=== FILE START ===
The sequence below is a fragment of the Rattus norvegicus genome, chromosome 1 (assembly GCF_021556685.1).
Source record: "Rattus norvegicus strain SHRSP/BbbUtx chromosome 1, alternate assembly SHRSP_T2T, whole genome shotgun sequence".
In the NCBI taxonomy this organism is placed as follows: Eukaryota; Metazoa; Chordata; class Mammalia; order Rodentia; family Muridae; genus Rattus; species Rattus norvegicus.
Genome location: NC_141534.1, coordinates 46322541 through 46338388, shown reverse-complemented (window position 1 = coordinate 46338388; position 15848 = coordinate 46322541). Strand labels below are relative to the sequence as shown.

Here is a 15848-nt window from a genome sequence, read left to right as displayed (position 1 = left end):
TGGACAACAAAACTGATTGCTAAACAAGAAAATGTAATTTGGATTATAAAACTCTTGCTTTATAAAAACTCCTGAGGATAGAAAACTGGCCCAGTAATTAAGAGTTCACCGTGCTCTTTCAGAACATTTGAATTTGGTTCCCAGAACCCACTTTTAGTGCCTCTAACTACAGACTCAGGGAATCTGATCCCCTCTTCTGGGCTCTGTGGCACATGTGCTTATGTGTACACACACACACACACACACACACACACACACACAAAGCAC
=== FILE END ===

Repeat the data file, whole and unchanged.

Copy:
The sequence below is a fragment of the Rattus norvegicus genome, chromosome 1 (assembly GCF_021556685.1).
Source record: "Rattus norvegicus strain SHRSP/BbbUtx chromosome 1, alternate assembly SHRSP_T2T, whole genome shotgun sequence".
In the NCBI taxonomy this organism is placed as follows: Eukaryota; Metazoa; Chordata; class Mammalia; order Rodentia; family Muridae; genus Rattus; species Rattus norvegicus.
Genome location: NC_141534.1, coordinates 46322541 through 46338388, shown reverse-complemented (window position 1 = coordinate 46338388; position 15848 = coordinate 46322541). Strand labels below are relative to the sequence as shown.

Here is a 15848-nt window from a genome sequence, read left to right as displayed (position 1 = left end):
TGGACAACAAAACTGATTGCTAAACAAGAAAATGTAATTTGGATTATAAAACTCTTGCTTTATAAAAACTCCTGAGGATAGAAAACTGGCCCAGTAATTAAGAGTTCACCGTGCTCTTTCAGAACATTTGAATTTGGTTCCCAGAACCCACTTTTAGTGCCTCTAACTACAGACTCAGGGAATCTGATCCCCTCTTCTGGGCTCTGTGGCACATGTGCTTATGTGTACACACACACACACACACACACACACACACACACAAAGCAC